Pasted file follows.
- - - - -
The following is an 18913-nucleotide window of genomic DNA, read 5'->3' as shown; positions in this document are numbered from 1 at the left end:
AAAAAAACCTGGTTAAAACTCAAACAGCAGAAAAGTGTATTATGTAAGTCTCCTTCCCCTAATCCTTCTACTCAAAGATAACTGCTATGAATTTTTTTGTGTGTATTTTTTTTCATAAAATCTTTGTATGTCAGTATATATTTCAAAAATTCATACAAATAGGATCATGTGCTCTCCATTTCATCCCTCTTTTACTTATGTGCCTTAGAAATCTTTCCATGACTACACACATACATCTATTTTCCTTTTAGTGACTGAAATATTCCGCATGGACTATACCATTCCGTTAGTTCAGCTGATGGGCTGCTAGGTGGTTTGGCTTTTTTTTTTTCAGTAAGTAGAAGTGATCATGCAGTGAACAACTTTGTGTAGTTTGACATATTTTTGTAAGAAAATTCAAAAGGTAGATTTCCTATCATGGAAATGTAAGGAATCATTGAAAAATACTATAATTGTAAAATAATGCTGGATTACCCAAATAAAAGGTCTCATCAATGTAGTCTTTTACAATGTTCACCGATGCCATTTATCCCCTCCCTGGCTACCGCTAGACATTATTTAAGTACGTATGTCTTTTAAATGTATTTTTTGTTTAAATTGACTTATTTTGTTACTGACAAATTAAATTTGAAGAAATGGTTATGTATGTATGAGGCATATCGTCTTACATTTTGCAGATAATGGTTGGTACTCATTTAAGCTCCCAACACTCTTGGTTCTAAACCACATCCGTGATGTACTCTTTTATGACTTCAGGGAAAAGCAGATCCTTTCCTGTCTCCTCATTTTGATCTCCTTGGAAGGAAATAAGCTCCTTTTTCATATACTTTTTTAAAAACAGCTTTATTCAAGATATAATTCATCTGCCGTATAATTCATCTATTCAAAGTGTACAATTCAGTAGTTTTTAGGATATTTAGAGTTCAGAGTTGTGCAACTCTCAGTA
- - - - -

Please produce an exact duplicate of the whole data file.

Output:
The following is an 18913-nucleotide window of genomic DNA, read 5'->3' as shown; positions in this document are numbered from 1 at the left end:
AAAAAAACCTGGTTAAAACTCAAACAGCAGAAAAGTGTATTATGTAAGTCTCCTTCCCCTAATCCTTCTACTCAAAGATAACTGCTATGAATTTTTTTGTGTGTATTTTTTTTCATAAAATCTTTGTATGTCAGTATATATTTCAAAAATTCATACAAATAGGATCATGTGCTCTCCATTTCATCCCTCTTTTACTTATGTGCCTTAGAAATCTTTCCATGACTACACACATACATCTATTTTCCTTTTAGTGACTGAAATATTCCGCATGGACTATACCATTCCGTTAGTTCAGCTGATGGGCTGCTAGGTGGTTTGGCTTTTTTTTTTTCAGTAAGTAGAAGTGATCATGCAGTGAACAACTTTGTGTAGTTTGACATATTTTTGTAAGAAAATTCAAAAGGTAGATTTCCTATCATGGAAATGTAAGGAATCATTGAAAAATACTATAATTGTAAAATAATGCTGGATTACCCAAATAAAAGGTCTCATCAATGTAGTCTTTTACAATGTTCACCGATGCCATTTATCCCCTCCCTGGCTACCGCTAGACATTATTTAAGTACGTATGTCTTTTAAATGTATTTTTTGTTTAAATTGACTTATTTTGTTACTGACAAATTAAATTTGAAGAAATGGTTATGTATGTATGAGGCATATCGTCTTACATTTTGCAGATAATGGTTGGTACTCATTTAAGCTCCCAACACTCTTGGTTCTAAACCACATCCGTGATGTACTCTTTTATGACTTCAGGGAAAAGCAGATCCTTTCCTGTCTCCTCATTTTGATCTCCTTGGAAGGAAATAAGCTCCTTTTTCATATACTTTTTTAAAAACAGCTTTATTCAAGATATAATTCATCTGCCGTATAATTCATCTATTCAAAGTGTACAATTCAGTAGTTTTTAGGATATTTAGAGTTCAGAGTTGTGCAACTCTCAGTA